Mumbai’s mill land amendment: Maharashtra govt’s move may open 130 acres for public use | bhopal | Hindustan Times
Today in New Delhi, India
Oct 21, 2017-Saturday
-°C
New Delhi
  • Humidity
    -
  • Wind
    -

Mumbai’s mill land amendment: Maharashtra govt’s move may open 130 acres for public use

Mumbai city news: Currently, there are 17 textile mill plots in the city that have still not gone for redevelopment

bhopal Updated: Jul 14, 2017 09:59 IST
Naresh Kamath
Mumbai had 56 textile mills that occupied a staggering 600 acres of land and employed more than 2.5 lakh workers.
Mumbai had 56 textile mills that occupied a staggering 600 acres of land and employed more than 2.5 lakh workers.

The state government’s move to amend the controversial Development Control Regulations (DCR) on textile mill development has the potential to generate approximately 130 acres of land for public use, mostly in central Mumbai.

Currently, there are 17 textile mill plots in the city that have still not gone for redevelopment. Together they occupy approximately 190 acres of land. Of this, 130 acres can be evenly split to construct gardens and playgrounds on the one hand and affordable houses on the other.

Thirteen of the plots are owned by the National Textile Corporation (NTC), while the remaining four are privately owned. These are mostly in the Parel-Lalbaug belt, erstwhile Girangaon — the land of textile mills.

The Urban Development Department (UDD), on July 7, issued a notification where it mandated that during the redevelopment of mill lands, one-third would go to the Maharashtra Housing and Area Development Authority (Mhada), one-third would be developed into open spaces and playgrounds, and the remaining would be given to the mill owner for redevelopment.

This was the original formula, which was unfortunately tweaked in 2001, so that the sharing formula was restricted only for vacant land and all built up structures were handed over to the mill owners.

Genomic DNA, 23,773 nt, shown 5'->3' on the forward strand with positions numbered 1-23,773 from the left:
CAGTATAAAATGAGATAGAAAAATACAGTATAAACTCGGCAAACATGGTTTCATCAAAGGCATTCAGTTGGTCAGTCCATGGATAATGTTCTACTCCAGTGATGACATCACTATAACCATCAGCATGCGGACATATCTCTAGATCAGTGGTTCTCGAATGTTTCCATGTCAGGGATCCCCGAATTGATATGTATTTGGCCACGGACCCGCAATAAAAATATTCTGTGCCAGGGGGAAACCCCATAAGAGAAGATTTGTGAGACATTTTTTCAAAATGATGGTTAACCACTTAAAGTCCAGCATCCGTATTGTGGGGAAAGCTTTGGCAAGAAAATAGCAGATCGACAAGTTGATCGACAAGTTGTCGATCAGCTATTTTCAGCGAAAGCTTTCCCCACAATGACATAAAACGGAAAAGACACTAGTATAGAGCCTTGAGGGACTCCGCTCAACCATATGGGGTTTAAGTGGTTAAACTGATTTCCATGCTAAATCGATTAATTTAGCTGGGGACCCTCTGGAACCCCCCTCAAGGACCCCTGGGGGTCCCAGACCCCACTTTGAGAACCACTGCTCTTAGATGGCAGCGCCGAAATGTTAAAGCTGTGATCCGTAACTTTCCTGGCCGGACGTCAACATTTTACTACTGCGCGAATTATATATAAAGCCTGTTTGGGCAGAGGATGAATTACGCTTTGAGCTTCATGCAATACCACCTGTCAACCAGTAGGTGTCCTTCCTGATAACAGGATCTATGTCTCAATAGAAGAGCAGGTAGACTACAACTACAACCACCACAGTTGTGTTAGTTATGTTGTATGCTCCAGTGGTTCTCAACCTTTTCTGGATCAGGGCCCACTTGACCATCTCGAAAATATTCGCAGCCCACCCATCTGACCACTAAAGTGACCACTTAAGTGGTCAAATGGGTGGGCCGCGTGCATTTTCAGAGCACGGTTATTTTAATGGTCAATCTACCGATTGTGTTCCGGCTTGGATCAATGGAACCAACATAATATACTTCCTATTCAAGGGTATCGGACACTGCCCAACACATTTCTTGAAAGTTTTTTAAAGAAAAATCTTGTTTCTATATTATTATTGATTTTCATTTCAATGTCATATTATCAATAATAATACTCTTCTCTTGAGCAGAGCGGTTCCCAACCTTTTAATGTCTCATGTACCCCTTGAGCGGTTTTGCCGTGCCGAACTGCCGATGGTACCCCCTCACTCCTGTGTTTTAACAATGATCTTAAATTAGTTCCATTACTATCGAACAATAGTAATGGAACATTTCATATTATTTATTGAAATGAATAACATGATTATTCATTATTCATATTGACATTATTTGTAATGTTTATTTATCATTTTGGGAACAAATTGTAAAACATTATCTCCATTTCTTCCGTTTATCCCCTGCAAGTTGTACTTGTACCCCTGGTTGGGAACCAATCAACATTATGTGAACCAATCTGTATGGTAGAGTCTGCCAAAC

According to Urban Design Research Institute (UDRI), it is a good move, but it has come too late. “The city will get some of its due despite getting cheated for years. We can create some good amenities as well as open spaces on this land,” said Pankaj Joshi, executive director, UDRI.

The National Textiles Corporation (NTC) has 13 mills, of which five have closed down, four are running in Joint Ventures (JV) with different private companies and the remaining four are operational.

Mumbai had 56 textile mills that occupied a staggering 600 acres of land and employed more than 2.5 lakh workers. The textile mills were the lifeline of the city till the 1982 strike following a tussle between the managements and the workers’ unions over the wages to be paid to the workers. The prolonged strike led by the late union leader Datta Samant and the adamant stand taken by the mill owners, however, proved to the disastrous for the textile mills in the city. The whole industry collapsed.

The mills owners, lured by the real estate boom, began the redevelopment process. Under a formula for allowing development of land under defunct mills, the state government made a provision in the Development Control Rules allowing private owners as well as the NTC to develop their land if they surrender two-third of the land for affordable housing as well as public amenities like playgrounds and gardens. The city would have got at least 400 acres for public amenities and affordable housing, but the 2001 amendment spoiled things creating a windfall for mills owners while depriving the city of open lands. Through an amendment in the DCR in 2001 amendment (made during the tenure of former chief minister late Vilasrao Deshmukh), the state ruled that only the vacant land should divided while the portion occupied by mill structures would remain with the owners. It led to haphazard development of Central Mumbai. The Devendra Fadnavis government has restored the original decision now.

Mill workers unions called it a good move. “The government can start with the six NTC closed mills and since they are owned by the Central Government, there should be no problem. This move will make more houses available to the mill workers who have worked hard their entire life in these mills,” said Datta Ishwalkar, who heads the Girni Kamgar Sangharsh Samiti.

 

BOX 

 

Four Private Mills still to be redeveloped 

 

1) Mukesh Mills: Colaba 

 

2) Swadeshi Mills: Kurla 

 

3) Khatau Mills: Borivali 

 

4) Bradbury Mills: Kalbadevi 

 

Box 2 

 

NTC Mills 

 

Sr No Name Location Area (Acres) 

1) Madhusudan Mills Worli 18.05 

 

2) Finlay Mills Lalbaug 10.40 

 

3) Jam Mills Lalbaug 7.99 

 

4) Sitaram Mills N M Joshi Marg 8.43 

 

5) Kohinoor Mills Dadar 22 

 

6) India United Mill No 1 Lalbaug 19.45 

 

7) Apollo Mills N M Joshi 6.41 

 

8) Gold Mohur Dadar 7.05 

 

9) New City Byculla 6.70 

 

10) India United Mills No 5 Ghodopdeo 5.56 

 

11) Tata Mills Dadar 28.27 

 

12) Podar Mills N M Joshi Marg 6.19 

 

13) Digvijay Mills Lalbaug 9.33 (Data Given by Girni Kamgar Sangharsh Samitee)